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What does the future hold for hydraulic and pneumatic technologies?

What does the future hold for hydraulic and pneumatic technologies? Steve Sands, product manager at Festo, challenges the myths that one media is more efficient than another.

Many commentators and vested interests claim that electric actuation, motion and control technologies are cheaper, more environmentally friendly, more energy efficient and easier to work with. But it is too simplistic to say that electric drives are better than pneumatics without considering the application and whether the technology is being applied correctly.

Consider energy efficiency: if either pneumatic or electrical drives are applied incorrectly they can be inefficient and waste energy. Only a direct comparison of two correctly dimensioned drives - one electric and one pneumatic, being operated effectively - can reveal the advantages and disadvantages of the technologies. It almost goes without saying that poor practices resulting in wastage should be eliminated through good knowledge and skills within the workplace.

An efficiency of 80-90% is generally attributed to electric motors, while an efficiency of approximately 10% is often quoted by electric drive manufacturers for compressed air. Based on these figures, it would be easy to draw a conclusion that pneumatics require 8 to 15 times more energy than the corresponding electric solution. However, even with the most basic analysis this clearly ignores the fact that the assumptions made for electric drives only apply to motors in continuous operation (for example, pumps, fans, etc) and not for cycling or inching operations, which are  common in handling technology. Here the efficiency of electric components is far lower.

Each industrial application has its specific requirements with regards to technical criteria such as speed, acceleration, load capacity and force required, cycle time, holding duration, power to weight ratio, accuracy, control behaviour, torsional rigidity, efficiency or robustness. Both pneumatic and electric technologies have specific advantages and disadvantages, which is why it doesn't make sense to make bland statements on the benefits of a technology, when energy efficiency wholly depends on the task at hand. Taking some simple examples, testing and measurements reveal that for a simple motion task, an electric drive can be efficient. For a pressing or clamping operation, the level of process force and the duration of the operation decide which technology is more efficient. However, if the application requires a holding force, pneumatics is clearly at an advantage.

For example, comparing electric and pneumatic grippers shows how choosing the right solution depends on a clear definition of the task. If we consider the energy consumption during the gripping process, a pneumatic gripper will be superior to an electric gripper in applications involving long cycles and with just a small number of gripping operations.  

A pneumatic gripper requires pressure only once to initiate continuous holding. No more pneumatic energy is consumed or required for the duration of the gripping operation. However, an electric gripper needs electricity for the entire duration of the gripping operation and can be more energy-efficient than a pneumatic gripper only if the application in question is composed of short cycles with many gripping operations.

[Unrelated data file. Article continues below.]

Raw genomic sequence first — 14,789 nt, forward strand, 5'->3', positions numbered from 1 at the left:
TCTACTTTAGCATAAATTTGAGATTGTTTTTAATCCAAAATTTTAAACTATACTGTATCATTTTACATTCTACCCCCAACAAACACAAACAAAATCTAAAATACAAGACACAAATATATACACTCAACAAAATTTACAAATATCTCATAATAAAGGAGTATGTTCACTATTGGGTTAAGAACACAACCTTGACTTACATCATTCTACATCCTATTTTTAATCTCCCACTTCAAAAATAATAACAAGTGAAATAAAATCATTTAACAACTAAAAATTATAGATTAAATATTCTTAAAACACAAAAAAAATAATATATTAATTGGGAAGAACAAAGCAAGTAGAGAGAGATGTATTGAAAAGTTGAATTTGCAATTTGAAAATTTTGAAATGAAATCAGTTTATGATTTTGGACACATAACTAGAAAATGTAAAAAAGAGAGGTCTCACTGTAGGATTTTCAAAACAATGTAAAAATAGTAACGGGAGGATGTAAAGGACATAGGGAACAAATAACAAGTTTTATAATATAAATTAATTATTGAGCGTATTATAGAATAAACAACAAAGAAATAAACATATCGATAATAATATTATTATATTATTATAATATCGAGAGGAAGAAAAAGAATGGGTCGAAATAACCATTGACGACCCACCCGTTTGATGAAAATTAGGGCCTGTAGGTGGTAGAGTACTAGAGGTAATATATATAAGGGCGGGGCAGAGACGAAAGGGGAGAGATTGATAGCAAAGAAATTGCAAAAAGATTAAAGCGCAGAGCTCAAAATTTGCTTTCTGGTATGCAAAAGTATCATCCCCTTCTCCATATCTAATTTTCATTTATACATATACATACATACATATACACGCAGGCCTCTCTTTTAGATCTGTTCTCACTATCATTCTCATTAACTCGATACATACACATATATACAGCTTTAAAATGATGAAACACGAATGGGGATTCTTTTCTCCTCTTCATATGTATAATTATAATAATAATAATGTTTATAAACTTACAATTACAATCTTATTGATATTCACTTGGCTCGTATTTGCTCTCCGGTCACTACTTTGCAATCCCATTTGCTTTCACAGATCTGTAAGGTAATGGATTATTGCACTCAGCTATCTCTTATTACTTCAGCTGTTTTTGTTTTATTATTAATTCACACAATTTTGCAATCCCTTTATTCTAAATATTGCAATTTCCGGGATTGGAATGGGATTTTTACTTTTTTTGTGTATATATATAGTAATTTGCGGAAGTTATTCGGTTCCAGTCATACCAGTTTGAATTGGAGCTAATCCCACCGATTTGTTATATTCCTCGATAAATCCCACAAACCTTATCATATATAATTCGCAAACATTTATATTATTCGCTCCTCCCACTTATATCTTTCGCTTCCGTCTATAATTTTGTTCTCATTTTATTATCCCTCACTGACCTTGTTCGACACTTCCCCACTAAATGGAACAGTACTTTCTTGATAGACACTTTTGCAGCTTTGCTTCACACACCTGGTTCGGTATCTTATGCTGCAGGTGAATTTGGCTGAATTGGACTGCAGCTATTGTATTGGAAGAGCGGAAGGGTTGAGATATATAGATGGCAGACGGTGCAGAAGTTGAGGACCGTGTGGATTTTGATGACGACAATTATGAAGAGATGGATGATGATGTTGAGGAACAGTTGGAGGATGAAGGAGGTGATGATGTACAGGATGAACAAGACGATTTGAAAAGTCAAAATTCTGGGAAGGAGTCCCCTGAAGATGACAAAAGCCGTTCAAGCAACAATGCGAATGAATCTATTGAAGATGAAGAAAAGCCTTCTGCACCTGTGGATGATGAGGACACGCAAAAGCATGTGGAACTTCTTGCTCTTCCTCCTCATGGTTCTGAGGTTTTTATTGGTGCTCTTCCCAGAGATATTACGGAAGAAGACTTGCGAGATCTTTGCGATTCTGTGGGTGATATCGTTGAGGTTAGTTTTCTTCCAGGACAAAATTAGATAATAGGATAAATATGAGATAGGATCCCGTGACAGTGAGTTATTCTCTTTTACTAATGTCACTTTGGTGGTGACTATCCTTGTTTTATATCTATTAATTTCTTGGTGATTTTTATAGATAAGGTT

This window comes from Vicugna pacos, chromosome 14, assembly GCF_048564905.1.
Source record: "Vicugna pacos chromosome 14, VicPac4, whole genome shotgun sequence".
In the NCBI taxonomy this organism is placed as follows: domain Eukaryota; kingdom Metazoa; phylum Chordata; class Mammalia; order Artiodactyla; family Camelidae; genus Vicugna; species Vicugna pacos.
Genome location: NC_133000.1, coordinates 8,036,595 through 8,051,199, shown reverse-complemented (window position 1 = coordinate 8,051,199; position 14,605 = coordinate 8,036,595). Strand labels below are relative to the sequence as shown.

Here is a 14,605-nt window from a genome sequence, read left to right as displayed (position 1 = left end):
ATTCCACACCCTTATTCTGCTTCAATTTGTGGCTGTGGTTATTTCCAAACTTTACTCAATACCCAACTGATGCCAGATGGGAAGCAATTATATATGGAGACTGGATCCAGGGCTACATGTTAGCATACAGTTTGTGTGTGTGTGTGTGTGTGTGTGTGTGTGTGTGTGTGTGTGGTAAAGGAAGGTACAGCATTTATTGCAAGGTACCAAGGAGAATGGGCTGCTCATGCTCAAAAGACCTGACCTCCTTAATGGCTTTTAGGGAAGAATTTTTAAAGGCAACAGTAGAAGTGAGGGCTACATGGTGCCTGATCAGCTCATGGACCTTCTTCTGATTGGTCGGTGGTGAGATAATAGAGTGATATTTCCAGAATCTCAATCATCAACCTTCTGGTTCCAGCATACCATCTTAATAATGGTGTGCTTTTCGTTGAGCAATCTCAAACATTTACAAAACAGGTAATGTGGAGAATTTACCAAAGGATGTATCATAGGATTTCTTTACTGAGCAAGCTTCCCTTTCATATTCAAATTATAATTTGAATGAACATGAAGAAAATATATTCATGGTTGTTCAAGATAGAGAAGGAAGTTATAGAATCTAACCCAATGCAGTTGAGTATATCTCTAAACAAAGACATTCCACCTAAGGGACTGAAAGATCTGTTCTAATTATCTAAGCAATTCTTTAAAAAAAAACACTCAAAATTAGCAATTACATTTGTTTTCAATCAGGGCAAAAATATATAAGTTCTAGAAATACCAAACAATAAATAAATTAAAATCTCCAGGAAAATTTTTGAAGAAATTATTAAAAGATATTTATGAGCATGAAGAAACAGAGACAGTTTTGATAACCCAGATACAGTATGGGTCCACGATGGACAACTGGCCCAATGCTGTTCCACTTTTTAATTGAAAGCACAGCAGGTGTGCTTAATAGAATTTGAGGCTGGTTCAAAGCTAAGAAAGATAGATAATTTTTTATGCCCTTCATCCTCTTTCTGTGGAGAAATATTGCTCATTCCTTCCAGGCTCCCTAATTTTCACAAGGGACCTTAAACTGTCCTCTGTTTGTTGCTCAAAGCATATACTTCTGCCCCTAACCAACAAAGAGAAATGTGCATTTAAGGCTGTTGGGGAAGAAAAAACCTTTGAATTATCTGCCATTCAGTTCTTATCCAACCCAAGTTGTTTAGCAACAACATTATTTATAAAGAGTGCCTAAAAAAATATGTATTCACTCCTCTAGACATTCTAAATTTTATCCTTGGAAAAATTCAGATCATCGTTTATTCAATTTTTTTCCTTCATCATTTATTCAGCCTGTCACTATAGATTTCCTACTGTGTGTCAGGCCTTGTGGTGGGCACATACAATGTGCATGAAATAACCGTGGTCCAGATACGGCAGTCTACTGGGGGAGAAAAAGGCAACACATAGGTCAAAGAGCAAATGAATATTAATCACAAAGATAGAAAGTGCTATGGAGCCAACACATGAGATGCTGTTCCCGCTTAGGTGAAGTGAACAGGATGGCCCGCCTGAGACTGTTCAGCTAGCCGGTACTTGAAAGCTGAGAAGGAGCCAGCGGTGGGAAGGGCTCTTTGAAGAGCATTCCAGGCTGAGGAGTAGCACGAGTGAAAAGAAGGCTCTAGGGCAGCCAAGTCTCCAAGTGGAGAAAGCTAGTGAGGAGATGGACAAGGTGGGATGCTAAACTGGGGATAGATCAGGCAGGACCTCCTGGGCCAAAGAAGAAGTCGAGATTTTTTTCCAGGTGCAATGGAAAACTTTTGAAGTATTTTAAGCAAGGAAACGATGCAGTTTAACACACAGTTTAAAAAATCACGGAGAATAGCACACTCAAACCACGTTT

For applications which require large holding forces for extended periods, pneumatics has a major advantage compared with electric drives which require constant electricity consumption to generate power.

Energy efficiency rules of thumb
The following rules of thumb can generally be applied: the shorter the stroke length, the greater the end position force and the longer the holding duration, the more efficient pneumatic technology is. In contrast, the greater the stroke length, the lower the end position force and the shorter the holding duration, the more efficient electric drive technology is.

It is important to bear in mind that a technology cannot be selected based on energy aspects alone; other properties including purchase cost, ruggedness, weight, the environment, installation costs and operating costs play an significant part and must be incorporated in the decision making process. A lighter-weight pneumatic gripper can reduce the moving mass of all the actuators throughout a handling system, dramatically reducing the overall energy requirements. It's clearly better to have an efficient overall system rather than focus on the efficiency of the single components.

Efficiency can only be achieved through understanding the application, technologies and the technical product data to optimise the solution. One way to ensure you are using the most appropriate solution is to utilise engineering software tools, such as Festo's sizing software, which helps with the correct dimensioning of systems. Software enables the selection, configuration and sizing of the control chain and accurately simulates the application in place of expensive reality tests.

In summary, there is a place for both pneumatic and electric drives as the most energy efficient selection is application dependent. There is no quick-fix solution for increasing energy efficiency of the system as it must be viewed in an overall context and parameters must often be looked at in detail to provide final data on potential efficiency, savings and economy. Festo has recently published a report entitled 'EnEffAH' which evaluates the energy efficiency in production in the drive and handling technology field, which is free to download from www.festo.co.uk/energyreport.
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